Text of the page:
While Liberty Media has come in for criticism for a number of its moves since buying F1 at the beginning of 2017 – the logo, the theme tune and the plush new London HQ – there is no denying that it has taken some positive steps not only to improve the sport but to bring new fans in.
Certainly, whatever one might think of Liberty, it has made more effort than F1’s previous owner, CVC, which merely waited for the cash to roll in.
Unfortunately, the dark cloud of CVC still hangs over the sport.
As we await the next phase of the pandemic that is the coronavirus, many are looking at the financial aftershock that will surely follow.
In the UK alone, the government is making all sorts of promises to businesses and workers, home owners and employers, with seemingly no real thought as to how it will all be paid for.
And as people still attempting to come to terms with the virus and the life changes that go with it, there is the dread that bills still need to be paid, along with rent, mortgages etc.
When Liberty bought F1 it wasn’t merely paying for the sport as is, it was paying for loans CVC had taken out.
When CVC bought F1 in 2005 it did it with borrowed money, initially in the form of a loan from the Royal Bank of Scotland (RBS). F1 subsequently got another loan and promptly paid the proceeds to CVC, leaving F1 with the debt.
Over the years that followed, despite the sterling work done by Bernie Ecclestone on behalf of the sport’s owners, CVC borrowed more and subsequently used the proceeds to pay its investors.
When Liberty bought F1 in early 2017 the loan was around $4bn (£3.3bn). Liberty used a lot of F1’s cash to pay off the loan, which now stands at $2.9bn (£2.4bn).
Like Joe Blow, who is concerned as to how he is going to pay his mortgage once we get through the current crisis, Liberty also has to determine how it can maintain its loan payments.
To recap on a number of previous articles, F1 filings state that if races are not held, the “fees under the relevant advertising and sponsorship contract are likely to be reduced”, while corporate hospitality tickets have to be refunded.
Together, these two contributed 19.4% of the sport’s $2bn (£1.68bn) revenue last year, along with the $602.1m (£507.8m) received from race promoters, and let’s not forget that only last month, Chase Carey admitted to analysts that if races are not held “we would not receive the promotion revenue.”
The sport’s single biggest revenue stream is TV broadcasting, with the likes of Sky and others around the globe contributing $762.8m (£643.5m) to the F1 coffers.
However, according to the filings, “broadcast contracts include a provision to reduce the fee payable to Formula 1 if there are fewer than 15 Events”.
All of which explains why JP Morgan has warned that if too many races are missed, the sport could find itself in the gravel trap.
According to the Daily Telegraph, in a recent research note, JP Morgan said that F1’s credit facilities have “a maximum allowable net leverage of 8.25x (relative to 5.1x at year-end). While Formula 1 could conceivably breach this level with an extended shutdown, we believe it would likely receive a waiver, and in an absolute worst-case scenario, note that Liberty does have cash and liquid assets at the FWON tracking level that it can send down to F1”.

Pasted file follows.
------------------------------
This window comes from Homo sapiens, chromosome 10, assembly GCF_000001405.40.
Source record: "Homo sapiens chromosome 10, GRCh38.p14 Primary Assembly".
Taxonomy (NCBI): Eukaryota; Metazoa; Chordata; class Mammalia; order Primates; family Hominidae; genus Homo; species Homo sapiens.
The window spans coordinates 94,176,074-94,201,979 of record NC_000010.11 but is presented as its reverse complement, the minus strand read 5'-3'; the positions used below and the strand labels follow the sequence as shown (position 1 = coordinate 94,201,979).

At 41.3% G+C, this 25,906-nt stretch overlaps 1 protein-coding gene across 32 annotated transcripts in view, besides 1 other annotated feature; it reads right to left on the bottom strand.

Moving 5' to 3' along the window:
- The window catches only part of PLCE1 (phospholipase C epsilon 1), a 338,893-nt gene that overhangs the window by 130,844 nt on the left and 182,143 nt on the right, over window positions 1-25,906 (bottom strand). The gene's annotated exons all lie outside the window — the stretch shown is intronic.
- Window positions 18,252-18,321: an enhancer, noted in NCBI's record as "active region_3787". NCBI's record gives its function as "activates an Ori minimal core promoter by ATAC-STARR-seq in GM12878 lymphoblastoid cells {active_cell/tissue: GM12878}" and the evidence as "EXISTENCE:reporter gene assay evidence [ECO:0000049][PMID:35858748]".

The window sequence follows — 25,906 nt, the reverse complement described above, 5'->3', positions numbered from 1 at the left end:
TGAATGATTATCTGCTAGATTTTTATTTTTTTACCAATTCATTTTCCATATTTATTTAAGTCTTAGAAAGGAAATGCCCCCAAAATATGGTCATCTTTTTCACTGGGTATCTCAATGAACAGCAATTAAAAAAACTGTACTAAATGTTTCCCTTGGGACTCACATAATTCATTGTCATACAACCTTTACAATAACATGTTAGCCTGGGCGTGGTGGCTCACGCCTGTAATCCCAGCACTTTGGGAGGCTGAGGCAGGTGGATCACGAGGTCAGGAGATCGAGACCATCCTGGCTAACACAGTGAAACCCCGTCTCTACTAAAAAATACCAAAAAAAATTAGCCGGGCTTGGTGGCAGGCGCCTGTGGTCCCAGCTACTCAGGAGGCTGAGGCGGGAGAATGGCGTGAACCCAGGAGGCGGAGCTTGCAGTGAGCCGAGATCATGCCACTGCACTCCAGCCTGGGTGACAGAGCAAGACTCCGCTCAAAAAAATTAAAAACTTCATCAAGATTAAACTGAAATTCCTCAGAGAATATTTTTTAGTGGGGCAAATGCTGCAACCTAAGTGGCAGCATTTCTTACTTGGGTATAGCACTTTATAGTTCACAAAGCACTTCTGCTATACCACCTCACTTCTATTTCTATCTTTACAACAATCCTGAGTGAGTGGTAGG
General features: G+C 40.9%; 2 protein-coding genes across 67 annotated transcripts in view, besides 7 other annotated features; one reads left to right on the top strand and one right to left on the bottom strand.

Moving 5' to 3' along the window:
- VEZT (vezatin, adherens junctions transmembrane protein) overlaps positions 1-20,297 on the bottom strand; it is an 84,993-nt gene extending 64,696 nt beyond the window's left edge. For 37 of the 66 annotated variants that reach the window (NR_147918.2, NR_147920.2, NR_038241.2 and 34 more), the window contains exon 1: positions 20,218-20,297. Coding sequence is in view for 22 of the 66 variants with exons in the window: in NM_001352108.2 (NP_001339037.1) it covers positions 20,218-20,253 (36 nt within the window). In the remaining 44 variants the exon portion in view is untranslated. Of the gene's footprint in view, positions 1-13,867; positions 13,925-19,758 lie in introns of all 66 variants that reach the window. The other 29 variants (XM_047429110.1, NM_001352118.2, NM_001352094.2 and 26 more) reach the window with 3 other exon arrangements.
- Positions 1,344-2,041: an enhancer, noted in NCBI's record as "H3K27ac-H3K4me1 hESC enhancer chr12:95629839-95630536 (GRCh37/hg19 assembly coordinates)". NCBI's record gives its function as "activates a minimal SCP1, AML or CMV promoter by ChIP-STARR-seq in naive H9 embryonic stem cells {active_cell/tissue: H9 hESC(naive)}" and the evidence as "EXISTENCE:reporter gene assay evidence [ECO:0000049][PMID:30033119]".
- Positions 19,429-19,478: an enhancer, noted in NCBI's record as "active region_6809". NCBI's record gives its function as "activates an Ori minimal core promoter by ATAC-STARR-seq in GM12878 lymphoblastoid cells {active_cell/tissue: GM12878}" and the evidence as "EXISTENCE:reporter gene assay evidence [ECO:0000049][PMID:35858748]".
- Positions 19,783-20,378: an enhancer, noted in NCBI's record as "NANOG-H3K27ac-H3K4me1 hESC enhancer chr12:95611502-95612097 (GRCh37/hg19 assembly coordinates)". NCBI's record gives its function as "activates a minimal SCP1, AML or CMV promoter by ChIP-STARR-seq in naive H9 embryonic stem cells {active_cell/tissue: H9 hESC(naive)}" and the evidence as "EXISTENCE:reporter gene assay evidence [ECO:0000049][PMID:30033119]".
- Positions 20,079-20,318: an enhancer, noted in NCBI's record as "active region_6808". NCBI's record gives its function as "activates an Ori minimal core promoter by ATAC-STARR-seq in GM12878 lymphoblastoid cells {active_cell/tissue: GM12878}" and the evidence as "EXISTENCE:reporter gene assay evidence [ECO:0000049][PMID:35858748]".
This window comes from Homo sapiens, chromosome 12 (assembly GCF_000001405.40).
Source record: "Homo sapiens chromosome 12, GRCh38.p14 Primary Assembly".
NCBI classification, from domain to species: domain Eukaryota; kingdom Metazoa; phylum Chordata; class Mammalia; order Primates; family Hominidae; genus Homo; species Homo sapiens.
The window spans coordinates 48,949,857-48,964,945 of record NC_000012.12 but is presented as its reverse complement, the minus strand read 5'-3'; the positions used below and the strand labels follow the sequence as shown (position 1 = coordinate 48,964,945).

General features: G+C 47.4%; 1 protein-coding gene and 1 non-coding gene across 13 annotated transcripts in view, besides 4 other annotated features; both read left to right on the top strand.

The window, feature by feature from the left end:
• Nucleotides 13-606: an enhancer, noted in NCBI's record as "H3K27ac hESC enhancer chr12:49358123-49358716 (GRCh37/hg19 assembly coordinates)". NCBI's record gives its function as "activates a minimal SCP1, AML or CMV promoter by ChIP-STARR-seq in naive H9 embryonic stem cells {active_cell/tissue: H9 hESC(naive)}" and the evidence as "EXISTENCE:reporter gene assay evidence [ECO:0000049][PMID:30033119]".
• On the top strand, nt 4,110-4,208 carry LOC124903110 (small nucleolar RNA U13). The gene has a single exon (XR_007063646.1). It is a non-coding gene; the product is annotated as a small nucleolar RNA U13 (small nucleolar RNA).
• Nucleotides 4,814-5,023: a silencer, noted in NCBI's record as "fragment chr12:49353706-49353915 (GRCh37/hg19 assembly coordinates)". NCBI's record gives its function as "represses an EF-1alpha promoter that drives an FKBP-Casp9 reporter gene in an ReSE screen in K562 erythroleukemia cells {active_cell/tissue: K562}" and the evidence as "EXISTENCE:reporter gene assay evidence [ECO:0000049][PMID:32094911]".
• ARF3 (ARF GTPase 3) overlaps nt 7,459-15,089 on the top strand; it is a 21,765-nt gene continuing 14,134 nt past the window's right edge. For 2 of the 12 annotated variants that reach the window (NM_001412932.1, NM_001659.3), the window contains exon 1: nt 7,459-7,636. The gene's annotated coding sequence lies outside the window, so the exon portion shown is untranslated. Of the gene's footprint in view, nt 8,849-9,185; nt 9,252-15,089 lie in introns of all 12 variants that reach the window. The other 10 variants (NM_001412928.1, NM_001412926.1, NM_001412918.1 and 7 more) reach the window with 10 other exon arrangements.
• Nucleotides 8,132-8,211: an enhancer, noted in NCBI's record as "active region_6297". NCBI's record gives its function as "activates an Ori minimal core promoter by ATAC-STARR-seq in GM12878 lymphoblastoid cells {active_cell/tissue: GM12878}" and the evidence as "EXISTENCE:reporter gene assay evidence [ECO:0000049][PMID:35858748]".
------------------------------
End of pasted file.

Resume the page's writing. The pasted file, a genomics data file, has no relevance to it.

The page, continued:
Basically, the loan that Liberty inherited from CVC had a crucial condition known as a covenant.
Much like when Joe Blow applied for his mortgage, the covenant is a warranty of how he earns when applying for a loan, for it is his earning capacity that decides how much a lender is willing to risk.
In terms of the kind of loan F1 has, the amount that can be borrowed is determined by how much profit the company makes, so if the profits nosedive below a certain level alarm bells will ring once it appears the repayments could be an issue.
First the bank calculates a company’s net debt, its total outstanding loans minus any cash in the bank. In F1’s case, there is $402m (£339m) in cash and $2.9bn (£2.4bn) in loans, giving it net debt of $2.5bn (£2.1bn).
According to JP Morgan’s research note, the terms of the loan state that the net debt has to be (at most) 8.25 times F1’s operating profit. Consequently, if you divide $2.5bn by 8.25 you get an operating profit threshold of $303m (£255m).
Last year, F1 made $482m (£407m) of operating profit, which as you can see comfortably exceeds the threshold.
However, with the sport having already cancelled or postponed 8 races, alarm bells are ringing, for a continued crash in revenue could see F1 struggle to repay a loan which incurs interest at 4.3%. That’s $124.7m (£105.3m) a year, $10.4m (£8.7m) a month.
With that $402m in cash in the bank, JP Morgan is confident that F1 won’t default on a payment, indeed with that amount of cash to hand the sport – like Joe Blow at present – would probably be allowed to ‘miss’ a few payments.
However, like Joe’s mortgage, which is secured on his house, the F1 loan is secured on the companies that run F1, so if a number of payments were missed the bank could end up owning the sport… the last thing that any bank would want.
However, while the bank might give the sport a period of grace, the situation is not helped by there being no end in sight to the current crisis.
Interestingly, JP Morgan’s warning was issued on 12 March, the Thursday of the ill-fated Australian Grand Prix weekend.
At the time it stated that F1 could “conceivably breach” the covenant on its $2.9bn debt if it had an “extended shutdown”, and as we all know, since then eight races have either been postponed or cancelled, and despite Chase Carey’s regular updates there is still no guarantee the season will get underway any time soon.
In the last two months, F1’s value on the stock market has crashed by 49.4%, more than double the amount the market itself has dropped during the same period.
Both JP Morgan and Liberty were contacted for comment, but neither replied.